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You are a worthless scumbag if you talk about your fantasy team. While these words have (probably) never been uttered, the sentiment certainly exists. Talking at length about your fantasy team is a combination of egotistical and boring, and nobody cares but you and the 11 other nerds who are in your league.

The naysayers do have a point. The story of how you overcame that six-point deficit in the last three weeks is captivating if it is your league, and especially riveting if it happened to you. If it is someone else’s league, the tale loses its luster quickly. I love fantasy baseball, and even I don’t want to hear more than a 60-second recap of what happened in your league.

Expert-league recaps are usually no better. Most fantasy experts only write them after they win, so the vast majority of these reviews are the equivalent of a self-serving, smug victory lap. Fantasy analysts need to be better about owning their mistakes as much as they own their successes. We all love to pat ourselves on the back when Tyson Ross or Ben Revere work out; we’re far less likely to remind you that we were also high on Will Venable and Jed Lowrie.

I do one or two expert recaps every year for this very reason. I make mistakes every year—particularly in leagues against top-notch competitors—and want to learn from those mistakes. Hopefully, you can learn from these mistakes as well.

I was in four expert leagues this year, but am only going to write in detail about two of them: Tout Wars NL and CBS NL. I co-owned a LABR Mixed team with Bret Sayre and a KFFL Mixed team with Paul Sporer. I might revisit these leagues later this winter with Bret or Paul’s help. The short version is that nearly every pitcher on our LABR staff got hurt (this is hardly an exaggeration) and we finished 14th out of 15 teams despite what was actually a good draft. KFFL was a little better, but after flirting with second place most of the season, Paul and I finished in third place out of 15 teams.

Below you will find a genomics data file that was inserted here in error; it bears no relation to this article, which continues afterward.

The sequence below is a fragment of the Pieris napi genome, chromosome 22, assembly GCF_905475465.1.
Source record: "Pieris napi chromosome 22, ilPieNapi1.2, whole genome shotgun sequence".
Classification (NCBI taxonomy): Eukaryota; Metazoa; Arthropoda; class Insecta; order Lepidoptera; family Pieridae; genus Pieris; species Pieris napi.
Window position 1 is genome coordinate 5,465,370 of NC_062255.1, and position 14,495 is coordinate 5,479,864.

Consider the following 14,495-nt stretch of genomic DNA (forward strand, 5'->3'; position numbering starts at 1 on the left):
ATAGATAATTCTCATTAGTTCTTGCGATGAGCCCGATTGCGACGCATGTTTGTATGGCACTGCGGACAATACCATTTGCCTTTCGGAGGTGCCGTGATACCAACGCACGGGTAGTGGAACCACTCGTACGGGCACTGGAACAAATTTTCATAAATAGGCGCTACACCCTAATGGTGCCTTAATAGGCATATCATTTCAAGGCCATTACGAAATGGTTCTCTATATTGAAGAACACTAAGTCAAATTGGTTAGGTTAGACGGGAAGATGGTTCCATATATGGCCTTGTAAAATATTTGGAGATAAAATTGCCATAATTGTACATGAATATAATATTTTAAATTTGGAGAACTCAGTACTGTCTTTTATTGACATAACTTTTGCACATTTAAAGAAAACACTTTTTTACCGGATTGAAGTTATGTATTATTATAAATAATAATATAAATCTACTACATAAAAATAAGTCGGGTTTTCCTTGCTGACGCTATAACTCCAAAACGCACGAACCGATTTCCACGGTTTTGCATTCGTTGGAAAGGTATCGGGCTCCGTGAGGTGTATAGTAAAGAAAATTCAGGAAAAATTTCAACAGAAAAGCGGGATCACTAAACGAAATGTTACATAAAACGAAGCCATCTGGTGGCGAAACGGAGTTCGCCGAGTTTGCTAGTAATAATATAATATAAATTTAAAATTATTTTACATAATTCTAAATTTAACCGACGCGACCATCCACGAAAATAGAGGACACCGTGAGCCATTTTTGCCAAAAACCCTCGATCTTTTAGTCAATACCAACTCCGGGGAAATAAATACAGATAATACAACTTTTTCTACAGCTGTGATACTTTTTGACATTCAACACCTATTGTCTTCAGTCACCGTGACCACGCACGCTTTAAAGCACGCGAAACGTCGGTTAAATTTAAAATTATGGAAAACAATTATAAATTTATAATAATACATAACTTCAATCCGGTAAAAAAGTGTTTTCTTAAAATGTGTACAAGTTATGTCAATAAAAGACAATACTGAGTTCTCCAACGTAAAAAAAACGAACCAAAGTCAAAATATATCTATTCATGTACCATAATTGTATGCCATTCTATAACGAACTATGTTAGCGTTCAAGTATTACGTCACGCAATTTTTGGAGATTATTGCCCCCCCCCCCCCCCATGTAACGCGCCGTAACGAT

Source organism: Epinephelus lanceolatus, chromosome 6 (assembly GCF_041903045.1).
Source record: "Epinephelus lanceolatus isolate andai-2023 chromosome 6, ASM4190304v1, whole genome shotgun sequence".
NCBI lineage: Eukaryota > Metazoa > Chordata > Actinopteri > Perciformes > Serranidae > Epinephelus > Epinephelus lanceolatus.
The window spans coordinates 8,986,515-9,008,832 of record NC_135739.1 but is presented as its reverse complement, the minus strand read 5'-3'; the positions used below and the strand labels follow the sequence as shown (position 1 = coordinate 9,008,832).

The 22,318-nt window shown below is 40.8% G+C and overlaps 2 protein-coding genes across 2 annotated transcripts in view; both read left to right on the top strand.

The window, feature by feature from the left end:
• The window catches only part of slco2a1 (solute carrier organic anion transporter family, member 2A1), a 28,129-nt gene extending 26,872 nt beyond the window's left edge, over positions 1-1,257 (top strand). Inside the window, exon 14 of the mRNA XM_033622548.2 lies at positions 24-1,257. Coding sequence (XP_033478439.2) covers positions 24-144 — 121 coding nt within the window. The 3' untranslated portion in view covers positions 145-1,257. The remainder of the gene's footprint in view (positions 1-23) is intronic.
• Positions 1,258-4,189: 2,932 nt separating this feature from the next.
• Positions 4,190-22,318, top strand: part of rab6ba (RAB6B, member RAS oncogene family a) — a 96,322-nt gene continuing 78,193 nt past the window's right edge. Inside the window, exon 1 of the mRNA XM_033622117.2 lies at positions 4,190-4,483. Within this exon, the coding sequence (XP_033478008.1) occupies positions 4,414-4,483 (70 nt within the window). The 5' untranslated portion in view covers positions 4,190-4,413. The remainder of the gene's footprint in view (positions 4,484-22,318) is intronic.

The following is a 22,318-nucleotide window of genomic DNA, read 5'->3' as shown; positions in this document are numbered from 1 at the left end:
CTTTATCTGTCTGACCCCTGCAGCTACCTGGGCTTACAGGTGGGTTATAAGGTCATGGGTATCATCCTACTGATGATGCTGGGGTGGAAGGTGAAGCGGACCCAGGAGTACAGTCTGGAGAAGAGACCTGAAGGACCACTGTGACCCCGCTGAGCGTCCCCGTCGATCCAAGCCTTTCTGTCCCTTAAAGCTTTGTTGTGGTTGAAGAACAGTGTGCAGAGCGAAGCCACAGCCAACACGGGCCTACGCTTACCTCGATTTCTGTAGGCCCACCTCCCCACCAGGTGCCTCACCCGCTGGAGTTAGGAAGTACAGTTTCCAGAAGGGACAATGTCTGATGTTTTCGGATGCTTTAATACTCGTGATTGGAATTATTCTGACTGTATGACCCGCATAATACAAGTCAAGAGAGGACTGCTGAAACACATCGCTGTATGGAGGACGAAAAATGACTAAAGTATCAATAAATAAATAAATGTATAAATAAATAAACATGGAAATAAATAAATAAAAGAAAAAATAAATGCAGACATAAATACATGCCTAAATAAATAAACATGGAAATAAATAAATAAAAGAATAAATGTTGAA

Tout Wars NL-Only: 5th (out of 12 teams)
My strategy and background for Tout Wars can be found in my recap from late March. The team I came out of the auction with ($260 salary cap, 23 active players, four-man reserve list) looked like this:

Position

Player

Salary

C

Travis d’Arnaud

9

C

Wilson Ramos

15

1B

Gaby Sanchez

7

2B

Anthony Rendon

17

SS

Zack Cozart

8

3B

David Wright

29

CO

Casey McGehee

3

MI

Chris Owings

7

OF

Billy Hamilton

22

OF

Matt Kemp

21

OF

Michael Morse

6

OF

Justin Upton

28

UT

Peter Bourjos

6

SW

Cameron Maybin

7

P

Archie Bradley

3

P

Rex Brothers

6

P

A.J. Burnett

10

P

Andrew Cashner

15

P

Jim Henderson

11

P

Josh Johnson

7

P

Jon Niese

4

P

Tyson Ross

11

P

Jose Veras

8

R

Maikel Franco

R

Santiago Casilla

R

John Mayberry

R

A.J. Ramos

I didn’t come in with a category dumping strategy or a specific idea of how to allocate my money. My general auction guidelines back in March from my original recap were as follows:

  1. I would not own a player at $30 or more
  2. I would not buy an ace starting pitcher
  3. Go where the market takes me with saves
  4. Go after “my guys"
  5. Buy a balanced team

Goals one and five sort of tied together, but the idea behind no. 1 was not to put all of my eggs in one basket with a player like Paul Goldschmidt while the idea behind no. 5 was not to dump a category unless the prices in the category were prohibitively bad. As a reminder, the players I purchased who were “my guys” were Hamilton, Henderson, Rendon, Cashner, Ross, and Burnett.

The short version of what happened is that my hitting was above average while my pitching completely tanked. Using the hypothetical draft standings (constructed using auction rosters and no transactions), I had 45 out of a possible 65 hitting points. That wasn’t great, but I figured I would fix my weakest category—on-base percentage—by weeding out the weaker players, and this is exactly what happened. With the exception of David Wright, my bigger investments worked out, and there was a healthy amount of profit on Rendon.